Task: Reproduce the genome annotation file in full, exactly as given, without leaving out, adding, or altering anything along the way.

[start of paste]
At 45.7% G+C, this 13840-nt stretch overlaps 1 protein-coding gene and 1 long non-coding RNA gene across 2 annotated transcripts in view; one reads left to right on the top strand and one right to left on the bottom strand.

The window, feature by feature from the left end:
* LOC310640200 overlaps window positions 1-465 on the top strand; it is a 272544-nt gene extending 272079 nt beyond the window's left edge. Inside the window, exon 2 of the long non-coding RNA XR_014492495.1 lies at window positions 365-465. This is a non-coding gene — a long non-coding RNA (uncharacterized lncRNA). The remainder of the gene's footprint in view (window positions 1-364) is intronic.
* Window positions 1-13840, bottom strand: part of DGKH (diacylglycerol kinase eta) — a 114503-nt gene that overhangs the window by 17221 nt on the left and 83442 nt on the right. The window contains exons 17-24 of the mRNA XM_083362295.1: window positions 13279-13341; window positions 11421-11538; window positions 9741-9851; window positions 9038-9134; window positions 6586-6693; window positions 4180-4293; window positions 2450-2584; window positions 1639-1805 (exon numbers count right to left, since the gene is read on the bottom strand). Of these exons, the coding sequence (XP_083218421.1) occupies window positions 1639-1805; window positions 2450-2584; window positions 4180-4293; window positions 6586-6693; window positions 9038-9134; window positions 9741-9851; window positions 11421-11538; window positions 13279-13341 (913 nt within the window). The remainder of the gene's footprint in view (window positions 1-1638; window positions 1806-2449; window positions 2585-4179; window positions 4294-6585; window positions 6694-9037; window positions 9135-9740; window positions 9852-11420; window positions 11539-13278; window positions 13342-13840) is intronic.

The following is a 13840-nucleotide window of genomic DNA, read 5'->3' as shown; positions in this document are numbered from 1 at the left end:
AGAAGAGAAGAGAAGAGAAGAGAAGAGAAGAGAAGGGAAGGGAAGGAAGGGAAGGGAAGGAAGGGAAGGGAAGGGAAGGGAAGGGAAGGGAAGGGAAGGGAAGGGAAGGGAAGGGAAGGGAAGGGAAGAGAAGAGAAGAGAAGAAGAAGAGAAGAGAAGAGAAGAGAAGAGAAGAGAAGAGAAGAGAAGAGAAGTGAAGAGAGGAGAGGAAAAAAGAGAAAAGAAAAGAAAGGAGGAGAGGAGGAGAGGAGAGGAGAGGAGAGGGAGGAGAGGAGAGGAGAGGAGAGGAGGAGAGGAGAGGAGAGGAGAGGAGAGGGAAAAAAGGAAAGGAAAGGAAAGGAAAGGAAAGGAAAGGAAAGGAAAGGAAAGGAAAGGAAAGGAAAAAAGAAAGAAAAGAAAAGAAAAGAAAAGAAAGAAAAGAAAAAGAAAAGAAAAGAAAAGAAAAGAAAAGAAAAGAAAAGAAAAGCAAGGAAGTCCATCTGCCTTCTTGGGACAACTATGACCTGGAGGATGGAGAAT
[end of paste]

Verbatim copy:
At 45.7% G+C, this 13840-nt stretch overlaps 1 protein-coding gene and 1 long non-coding RNA gene across 2 annotated transcripts in view; one reads left to right on the top strand and one right to left on the bottom strand.

The window, feature by feature from the left end:
* LOC310640200 overlaps window positions 1-465 on the top strand; it is a 272544-nt gene extending 272079 nt beyond the window's left edge. Inside the window, exon 2 of the long non-coding RNA XR_014492495.1 lies at window positions 365-465. This is a non-coding gene — a long non-coding RNA (uncharacterized lncRNA). The remainder of the gene's footprint in view (window positions 1-364) is intronic.
* Window positions 1-13840, bottom strand: part of DGKH (diacylglycerol kinase eta) — a 114503-nt gene that overhangs the window by 17221 nt on the left and 83442 nt on the right. The window contains exons 17-24 of the mRNA XM_083362295.1: window positions 13279-13341; window positions 11421-11538; window positions 9741-9851; window positions 9038-9134; window positions 6586-6693; window positions 4180-4293; window positions 2450-2584; window positions 1639-1805 (exon numbers count right to left, since the gene is read on the bottom strand). Of these exons, the coding sequence (XP_083218421.1) occupies window positions 1639-1805; window positions 2450-2584; window positions 4180-4293; window positions 6586-6693; window positions 9038-9134; window positions 9741-9851; window positions 11421-11538; window positions 13279-13341 (913 nt within the window). The remainder of the gene's footprint in view (window positions 1-1638; window positions 1806-2449; window positions 2585-4179; window positions 4294-6585; window positions 6694-9037; window positions 9135-9740; window positions 9852-11420; window positions 11539-13278; window positions 13342-13840) is intronic.

The following is a 13840-nucleotide window of genomic DNA, read 5'->3' as shown; positions in this document are numbered from 1 at the left end:
AGAAGAGAAGAGAAGAGAAGAGAAGAGAAGAGAAGGGAAGGGAAGGAAGGGAAGGGAAGGAAGGGAAGGGAAGGGAAGGGAAGGGAAGGGAAGGGAAGGGAAGGGAAGGGAAGGGAAGGGAAGGGAAGAGAAGAGAAGAGAAGAAGAAGAGAAGAGAAGAGAAGAGAAGAGAAGAGAAGAGAAGAGAAGAGAAGTGAAGAGAGGAGAGGAAAAAAGAGAAAAGAAAAGAAAGGAGGAGAGGAGGAGAGGAGAGGAGAGGAGAGGGAGGAGAGGAGAGGAGAGGAGAGGAGGAGAGGAGAGGAGAGGAGAGGAGAGGGAAAAAAGGAAAGGAAAGGAAAGGAAAGGAAAGGAAAGGAAAGGAAAGGAAAGGAAAGGAAAGGAAAAAAGAAAGAAAAGAAAAGAAAAGAAAAGAAAGAAAAGAAAAAGAAAAGAAAAGAAAAGAAAAGAAAAGAAAAGAAAAGAAAAGCAAGGAAGTCCATCTGCCTTCTTGGGACAACTATGACCTGGAGGATGGAGAAT